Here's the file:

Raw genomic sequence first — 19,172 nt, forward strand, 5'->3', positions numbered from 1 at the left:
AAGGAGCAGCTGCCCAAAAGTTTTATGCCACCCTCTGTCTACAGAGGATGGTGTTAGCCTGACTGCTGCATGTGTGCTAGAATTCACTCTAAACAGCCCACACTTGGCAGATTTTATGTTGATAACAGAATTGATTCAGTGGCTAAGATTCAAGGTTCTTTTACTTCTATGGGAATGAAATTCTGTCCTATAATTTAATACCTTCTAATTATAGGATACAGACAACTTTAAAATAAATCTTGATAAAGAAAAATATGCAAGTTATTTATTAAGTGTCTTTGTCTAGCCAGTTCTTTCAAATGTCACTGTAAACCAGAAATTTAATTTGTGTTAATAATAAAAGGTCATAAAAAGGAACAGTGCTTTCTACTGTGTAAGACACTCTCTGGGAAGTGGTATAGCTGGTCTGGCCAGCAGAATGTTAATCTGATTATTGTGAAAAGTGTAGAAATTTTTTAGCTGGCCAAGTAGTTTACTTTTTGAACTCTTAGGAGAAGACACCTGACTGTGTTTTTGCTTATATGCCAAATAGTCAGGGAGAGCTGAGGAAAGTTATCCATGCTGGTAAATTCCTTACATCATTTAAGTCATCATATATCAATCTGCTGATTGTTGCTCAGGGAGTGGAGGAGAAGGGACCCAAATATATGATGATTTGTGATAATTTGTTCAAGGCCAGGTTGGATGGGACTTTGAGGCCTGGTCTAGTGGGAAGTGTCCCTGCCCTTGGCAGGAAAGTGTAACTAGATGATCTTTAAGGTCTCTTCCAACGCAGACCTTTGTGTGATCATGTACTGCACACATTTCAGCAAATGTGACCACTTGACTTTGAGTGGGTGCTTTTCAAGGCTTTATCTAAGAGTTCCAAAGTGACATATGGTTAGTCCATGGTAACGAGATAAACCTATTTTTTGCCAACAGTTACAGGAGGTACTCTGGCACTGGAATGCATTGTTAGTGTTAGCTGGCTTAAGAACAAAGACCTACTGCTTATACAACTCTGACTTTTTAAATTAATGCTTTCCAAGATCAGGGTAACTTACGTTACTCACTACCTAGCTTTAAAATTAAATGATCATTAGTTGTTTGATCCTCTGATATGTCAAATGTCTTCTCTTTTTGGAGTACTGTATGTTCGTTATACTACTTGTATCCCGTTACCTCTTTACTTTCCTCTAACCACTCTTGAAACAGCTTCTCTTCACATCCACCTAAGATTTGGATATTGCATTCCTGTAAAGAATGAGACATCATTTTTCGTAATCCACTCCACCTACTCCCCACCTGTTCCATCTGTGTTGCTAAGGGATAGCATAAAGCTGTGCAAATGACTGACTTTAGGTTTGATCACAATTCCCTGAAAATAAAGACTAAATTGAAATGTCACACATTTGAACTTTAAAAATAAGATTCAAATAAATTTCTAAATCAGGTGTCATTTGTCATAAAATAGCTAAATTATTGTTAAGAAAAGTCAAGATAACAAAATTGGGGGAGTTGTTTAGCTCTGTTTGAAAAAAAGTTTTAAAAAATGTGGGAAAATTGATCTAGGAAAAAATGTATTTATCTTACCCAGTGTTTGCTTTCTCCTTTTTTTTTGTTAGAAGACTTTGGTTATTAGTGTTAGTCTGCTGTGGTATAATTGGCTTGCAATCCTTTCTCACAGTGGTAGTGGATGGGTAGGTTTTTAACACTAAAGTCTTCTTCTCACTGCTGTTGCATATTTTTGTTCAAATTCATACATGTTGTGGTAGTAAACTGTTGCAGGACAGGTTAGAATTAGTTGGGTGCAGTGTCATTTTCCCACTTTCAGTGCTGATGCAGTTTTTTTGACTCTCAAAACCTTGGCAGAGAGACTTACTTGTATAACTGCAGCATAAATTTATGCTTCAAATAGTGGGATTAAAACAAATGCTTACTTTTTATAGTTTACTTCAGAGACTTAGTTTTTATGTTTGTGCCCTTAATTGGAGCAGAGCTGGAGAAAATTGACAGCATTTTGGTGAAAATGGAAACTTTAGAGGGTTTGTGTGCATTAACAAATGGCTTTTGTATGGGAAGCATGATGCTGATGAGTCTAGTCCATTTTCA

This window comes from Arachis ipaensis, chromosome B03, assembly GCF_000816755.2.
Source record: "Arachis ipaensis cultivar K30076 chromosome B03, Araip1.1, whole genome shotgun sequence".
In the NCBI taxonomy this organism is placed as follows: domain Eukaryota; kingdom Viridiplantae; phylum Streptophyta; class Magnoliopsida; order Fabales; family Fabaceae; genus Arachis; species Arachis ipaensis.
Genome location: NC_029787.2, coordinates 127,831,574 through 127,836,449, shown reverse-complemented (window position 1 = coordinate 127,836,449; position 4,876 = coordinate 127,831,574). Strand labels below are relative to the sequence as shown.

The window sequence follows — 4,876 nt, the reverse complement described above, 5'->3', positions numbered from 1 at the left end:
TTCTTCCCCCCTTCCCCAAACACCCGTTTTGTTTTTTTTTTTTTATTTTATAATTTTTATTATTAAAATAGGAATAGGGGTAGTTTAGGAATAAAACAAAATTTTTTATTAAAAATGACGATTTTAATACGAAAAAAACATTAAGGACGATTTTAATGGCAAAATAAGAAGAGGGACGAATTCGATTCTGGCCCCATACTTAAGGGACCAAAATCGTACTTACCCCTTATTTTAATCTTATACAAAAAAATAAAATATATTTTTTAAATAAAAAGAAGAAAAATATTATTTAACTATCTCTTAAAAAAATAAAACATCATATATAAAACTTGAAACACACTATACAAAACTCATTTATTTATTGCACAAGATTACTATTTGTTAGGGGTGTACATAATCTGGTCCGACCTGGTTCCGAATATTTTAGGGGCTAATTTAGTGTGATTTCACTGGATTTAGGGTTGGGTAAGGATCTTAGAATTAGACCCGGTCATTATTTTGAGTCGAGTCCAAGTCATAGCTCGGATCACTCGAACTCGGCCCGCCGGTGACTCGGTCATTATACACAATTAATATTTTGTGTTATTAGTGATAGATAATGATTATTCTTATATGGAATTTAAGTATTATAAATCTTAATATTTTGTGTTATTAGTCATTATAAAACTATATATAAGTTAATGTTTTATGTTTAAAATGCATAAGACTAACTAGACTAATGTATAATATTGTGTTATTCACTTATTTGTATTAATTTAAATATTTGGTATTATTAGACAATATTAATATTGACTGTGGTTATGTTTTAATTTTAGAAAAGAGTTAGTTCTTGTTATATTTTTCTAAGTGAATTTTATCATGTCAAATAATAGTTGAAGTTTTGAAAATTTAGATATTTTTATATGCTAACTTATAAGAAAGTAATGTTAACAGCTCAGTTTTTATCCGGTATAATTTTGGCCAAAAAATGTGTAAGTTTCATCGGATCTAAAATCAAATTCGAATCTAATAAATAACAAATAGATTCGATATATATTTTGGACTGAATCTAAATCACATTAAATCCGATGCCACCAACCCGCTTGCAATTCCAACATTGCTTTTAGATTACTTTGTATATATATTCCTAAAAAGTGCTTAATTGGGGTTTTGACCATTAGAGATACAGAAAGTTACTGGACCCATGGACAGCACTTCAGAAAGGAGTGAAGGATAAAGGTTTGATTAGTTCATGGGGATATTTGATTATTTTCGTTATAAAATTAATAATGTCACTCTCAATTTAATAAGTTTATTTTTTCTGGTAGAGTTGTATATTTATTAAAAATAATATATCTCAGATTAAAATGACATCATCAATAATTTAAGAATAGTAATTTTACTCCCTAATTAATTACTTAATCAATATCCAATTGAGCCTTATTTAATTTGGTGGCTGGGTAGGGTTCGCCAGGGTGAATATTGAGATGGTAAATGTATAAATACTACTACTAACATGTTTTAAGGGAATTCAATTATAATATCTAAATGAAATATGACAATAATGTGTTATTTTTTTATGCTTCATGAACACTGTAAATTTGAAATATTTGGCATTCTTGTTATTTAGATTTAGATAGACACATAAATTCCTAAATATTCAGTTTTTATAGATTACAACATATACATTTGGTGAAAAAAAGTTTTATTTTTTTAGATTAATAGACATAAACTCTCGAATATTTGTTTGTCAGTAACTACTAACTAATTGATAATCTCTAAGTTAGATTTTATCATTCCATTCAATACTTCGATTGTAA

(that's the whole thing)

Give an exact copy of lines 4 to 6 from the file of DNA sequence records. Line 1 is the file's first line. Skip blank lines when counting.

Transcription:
Source record: "Arachis ipaensis cultivar K30076 chromosome B03, Araip1.1, whole genome shotgun sequence".
In the NCBI taxonomy this organism is placed as follows: domain Eukaryota; kingdom Viridiplantae; phylum Streptophyta; class Magnoliopsida; order Fabales; family Fabaceae; genus Arachis; species Arachis ipaensis.
Genome location: NC_029787.2, coordinates 127,831,574 through 127,836,449, shown reverse-complemented (window position 1 = coordinate 127,836,449; position 4,876 = coordinate 127,831,574). Strand labels below are relative to the sequence as shown.